Tuesday, November 30, 2010

Writing Challenge - Rendition of a fairy tale

For writer's group next week, we will be sharing together renditions of fairy tales, or fairy tales of our own creations. I decided, with Christmas on the horizon, to write a strange tale about the runaway Gingerbread Man.


It was the third week of Advent, and Christmas was nigh
When dear, sweet old granny with a glint in her eye
Formed a soft ginger dough, and rolled it out flat
And cut out small men, each donning a top hat

With such tender care, and slight arthritic ache
Granny placed each cookie sheet into the oven to bake
I was a small, spritely child, and could not wait to see
The delicate cookie man Granny would make just for me

Ten long minutes had passed when the egg timer rang
And Granny up from her wooden rocker sprang
She took out the cookies; I could feel myself drool
"Don't touch these," she scolded, "They still have to cool"

I thought about waiting, but my feet were so sore
I knew I could not stand even one minute more
There in the corner of the den was a seat
A place to watch TV while I rested my feet

Granny busied herself and washed all the dishes
And I could hear her sing sweetly about holiday wishes
The strangest song, by far, that Granny did sing
Was about how children these days never do anything

Just as she sang, "That's why kids have grown stout"
I heard a commotion and cookie from the kitchen dashed out
"Hey! You're for me!" I called with genuine surprise
And that cookie yelled back with a voice twice his size

"Your dear Granny's right," he said, giving his hat a flick.
"Kids like you sit so much, it just makes me sick."
And with that he was gone, he rushed out the front door
I stood up and followed. I just had to see more.

The man raced up the street, yelling cruelly and lispy
"I'm a delicious cookie, delicate and crispy.
I'll let someone eat me, but first you must prove
That you won't get winded by how fast you must move!"

One by one, eager children from their houses did peer
Hoping the ginger man would be perfectly near
So they wouldn't have need to break into a run
Because for young children, running just isn't fun

I peered through the window of a boy on my street
I noticed the sofa was formed to his seat
His mother was screeching, "Sonny, get that rude treat!"
But he just responded, "That treat isn't so neat."

"I've got other things that are calling my name.
And I don't have to move to keep playing my game."

The ginger man hopped gleefully, and taunted our block
"Will no one come get me? Are you slowed by your stock?"
And he let forth a cackle, and his sprinkles did dances
While he contorted his face into awful, mean glances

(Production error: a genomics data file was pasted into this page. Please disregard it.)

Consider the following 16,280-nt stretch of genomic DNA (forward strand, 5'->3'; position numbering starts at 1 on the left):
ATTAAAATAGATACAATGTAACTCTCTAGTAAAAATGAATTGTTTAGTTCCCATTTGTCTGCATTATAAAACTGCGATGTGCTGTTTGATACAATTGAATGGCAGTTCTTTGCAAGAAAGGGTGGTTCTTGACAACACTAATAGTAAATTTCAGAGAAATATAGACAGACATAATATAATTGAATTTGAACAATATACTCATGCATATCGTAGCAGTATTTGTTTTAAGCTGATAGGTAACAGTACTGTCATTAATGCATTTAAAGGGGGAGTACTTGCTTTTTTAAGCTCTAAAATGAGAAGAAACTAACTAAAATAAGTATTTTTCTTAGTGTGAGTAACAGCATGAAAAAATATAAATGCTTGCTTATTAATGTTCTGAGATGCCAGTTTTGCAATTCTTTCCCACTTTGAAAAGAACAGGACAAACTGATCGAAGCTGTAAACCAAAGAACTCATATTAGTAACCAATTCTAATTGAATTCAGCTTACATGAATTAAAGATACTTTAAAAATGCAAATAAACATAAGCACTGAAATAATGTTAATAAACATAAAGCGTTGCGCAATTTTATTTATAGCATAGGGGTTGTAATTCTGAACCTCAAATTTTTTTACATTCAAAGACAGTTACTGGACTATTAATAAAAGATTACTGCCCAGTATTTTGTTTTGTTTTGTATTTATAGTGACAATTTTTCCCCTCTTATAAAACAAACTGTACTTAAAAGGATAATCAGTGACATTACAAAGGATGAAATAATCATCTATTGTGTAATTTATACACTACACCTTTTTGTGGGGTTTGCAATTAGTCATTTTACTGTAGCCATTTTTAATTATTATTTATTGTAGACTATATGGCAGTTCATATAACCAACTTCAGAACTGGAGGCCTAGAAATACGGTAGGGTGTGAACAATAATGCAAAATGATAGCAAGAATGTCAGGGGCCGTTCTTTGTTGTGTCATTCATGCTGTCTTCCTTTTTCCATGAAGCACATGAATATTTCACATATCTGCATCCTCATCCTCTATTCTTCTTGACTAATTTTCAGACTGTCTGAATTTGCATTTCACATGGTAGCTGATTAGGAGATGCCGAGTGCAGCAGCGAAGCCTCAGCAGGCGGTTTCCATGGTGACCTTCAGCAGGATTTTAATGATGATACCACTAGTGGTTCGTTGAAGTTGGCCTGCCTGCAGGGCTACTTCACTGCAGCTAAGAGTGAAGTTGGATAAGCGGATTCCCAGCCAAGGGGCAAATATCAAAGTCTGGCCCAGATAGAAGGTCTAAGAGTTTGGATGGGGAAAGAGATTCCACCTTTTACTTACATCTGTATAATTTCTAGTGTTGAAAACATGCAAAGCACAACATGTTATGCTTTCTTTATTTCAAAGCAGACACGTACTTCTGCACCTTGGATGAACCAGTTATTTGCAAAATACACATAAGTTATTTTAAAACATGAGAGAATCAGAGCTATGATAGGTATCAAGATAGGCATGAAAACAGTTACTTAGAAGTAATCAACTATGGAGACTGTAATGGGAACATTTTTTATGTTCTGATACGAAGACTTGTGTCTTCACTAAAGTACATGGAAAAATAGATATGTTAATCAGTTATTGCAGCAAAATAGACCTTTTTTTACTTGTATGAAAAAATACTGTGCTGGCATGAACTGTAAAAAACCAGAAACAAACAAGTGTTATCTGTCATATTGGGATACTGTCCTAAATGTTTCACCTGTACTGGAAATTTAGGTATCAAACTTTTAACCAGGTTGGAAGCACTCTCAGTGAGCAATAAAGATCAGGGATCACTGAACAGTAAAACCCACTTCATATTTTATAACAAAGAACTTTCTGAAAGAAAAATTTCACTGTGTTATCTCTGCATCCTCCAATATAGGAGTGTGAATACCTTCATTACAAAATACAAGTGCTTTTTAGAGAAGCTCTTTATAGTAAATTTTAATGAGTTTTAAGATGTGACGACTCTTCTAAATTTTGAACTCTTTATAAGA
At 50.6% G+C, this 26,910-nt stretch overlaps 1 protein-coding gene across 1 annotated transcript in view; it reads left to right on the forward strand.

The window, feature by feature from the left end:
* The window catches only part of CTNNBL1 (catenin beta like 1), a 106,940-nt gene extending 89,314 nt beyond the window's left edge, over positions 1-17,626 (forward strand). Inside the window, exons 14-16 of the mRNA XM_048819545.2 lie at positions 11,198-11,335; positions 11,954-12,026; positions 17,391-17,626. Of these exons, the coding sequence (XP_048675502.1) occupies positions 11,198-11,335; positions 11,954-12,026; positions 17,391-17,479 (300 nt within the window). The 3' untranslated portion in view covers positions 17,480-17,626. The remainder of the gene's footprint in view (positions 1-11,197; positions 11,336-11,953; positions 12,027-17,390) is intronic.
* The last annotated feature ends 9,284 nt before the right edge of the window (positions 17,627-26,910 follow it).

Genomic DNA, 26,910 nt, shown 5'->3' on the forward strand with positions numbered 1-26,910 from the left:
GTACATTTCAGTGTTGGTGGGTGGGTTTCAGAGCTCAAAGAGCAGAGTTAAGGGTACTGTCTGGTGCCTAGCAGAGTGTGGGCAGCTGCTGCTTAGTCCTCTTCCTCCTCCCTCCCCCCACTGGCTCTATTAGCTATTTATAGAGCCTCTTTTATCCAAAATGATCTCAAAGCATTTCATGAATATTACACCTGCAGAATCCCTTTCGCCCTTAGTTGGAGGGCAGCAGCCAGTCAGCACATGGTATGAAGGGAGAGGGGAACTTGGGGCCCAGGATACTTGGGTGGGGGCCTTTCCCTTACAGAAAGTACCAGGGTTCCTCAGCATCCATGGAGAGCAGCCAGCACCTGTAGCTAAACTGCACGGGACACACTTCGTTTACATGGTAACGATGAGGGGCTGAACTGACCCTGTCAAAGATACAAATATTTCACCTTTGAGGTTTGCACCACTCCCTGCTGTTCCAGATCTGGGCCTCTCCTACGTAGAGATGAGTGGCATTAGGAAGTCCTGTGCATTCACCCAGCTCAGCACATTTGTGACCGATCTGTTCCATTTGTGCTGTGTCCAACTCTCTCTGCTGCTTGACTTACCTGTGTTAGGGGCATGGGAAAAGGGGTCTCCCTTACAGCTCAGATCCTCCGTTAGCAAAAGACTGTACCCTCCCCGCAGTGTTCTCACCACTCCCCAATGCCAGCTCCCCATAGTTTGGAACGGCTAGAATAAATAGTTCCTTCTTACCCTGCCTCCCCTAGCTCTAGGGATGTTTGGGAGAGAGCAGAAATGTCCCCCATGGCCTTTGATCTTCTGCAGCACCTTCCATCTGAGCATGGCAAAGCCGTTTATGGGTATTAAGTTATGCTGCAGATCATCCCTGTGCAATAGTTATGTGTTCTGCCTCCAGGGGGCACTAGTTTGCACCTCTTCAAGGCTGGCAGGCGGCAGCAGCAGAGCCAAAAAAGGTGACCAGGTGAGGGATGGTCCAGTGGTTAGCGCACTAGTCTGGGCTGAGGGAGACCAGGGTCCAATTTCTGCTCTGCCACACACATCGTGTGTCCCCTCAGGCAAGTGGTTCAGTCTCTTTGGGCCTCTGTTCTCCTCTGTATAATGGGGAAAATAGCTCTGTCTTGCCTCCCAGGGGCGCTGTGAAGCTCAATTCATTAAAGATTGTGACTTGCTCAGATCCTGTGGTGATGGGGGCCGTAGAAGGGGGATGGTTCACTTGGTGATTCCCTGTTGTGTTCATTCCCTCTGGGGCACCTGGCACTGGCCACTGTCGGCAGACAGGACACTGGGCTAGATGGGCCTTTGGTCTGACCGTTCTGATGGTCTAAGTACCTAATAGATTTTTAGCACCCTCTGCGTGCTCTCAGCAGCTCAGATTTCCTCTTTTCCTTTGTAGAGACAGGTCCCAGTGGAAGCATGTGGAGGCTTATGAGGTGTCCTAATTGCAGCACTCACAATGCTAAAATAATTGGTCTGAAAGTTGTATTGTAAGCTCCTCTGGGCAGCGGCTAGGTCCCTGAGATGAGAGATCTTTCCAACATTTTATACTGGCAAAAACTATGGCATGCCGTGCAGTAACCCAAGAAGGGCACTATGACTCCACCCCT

After nearly an hour, and all kinds of ruckus
Mrs. Jackson couldn't take it and got off of her tuckus
She sent her dog Furball to catch the rogue snack
Furball's belly was dragging, his pace rather slack

The dog walked a few feet toward the cookie, then stopped
And Furball flopped down with an enormous kerplop
"Oho!" yelled the cookie with vigor and glee
"Looks like Furball's too chubby to come after me!"

An older boy, Sam, had heard quite enough
Of the ginger man's taunting. It was time to get tough
Sam thought his skateboard would give him great speed
He could zoom at the cookie and catch him indeed

So Sam mounted his board and showed us his best
Tricks and smooth moves. All of us were impressed
But the cookie had plenty of moves of his own
It didn't take long before Sam headed home

Young and old all alike soon became tired of the show
But the gingerbread man's heckling only did grow
My neighbors and friends all went back to their resting
We'd all had enough of the cookie man's jesting

I wanted to leave, I wanted to quit
I wanted to lie down, or at least stop and sit
But something seemed wrong with just going back home
It seemed far too risky to leave the cookie alone

Suddenly it hit me - one glorious muse!
And I remembered the things I once used to do
Afternoons spent at play; parks, slides and trees
I once took great pleasure in things such as these

And so I spoke up and yelled to the treat
I had to make clear I would not be beat
"Mr. Ginger," I yelled as politely as I could
"I think you have me misunderstood."

"You think I'll give up; you're sure I'll give in,
If I got back home now, you'll certainly win."
And so I stood tall, then broke into a sprint
I followed that cookie wherever he went

Though it took a long time, the spry treat did grow weary
He smiled right at me, his candy eyes looking teary
"I knew you could do it, your energy was reserved
Take a bite, dear child, for this treat is deserved."

The End!


  1. April, I love this! I may have to steal it from you and post it on my blog. (giving you proper credit of course!)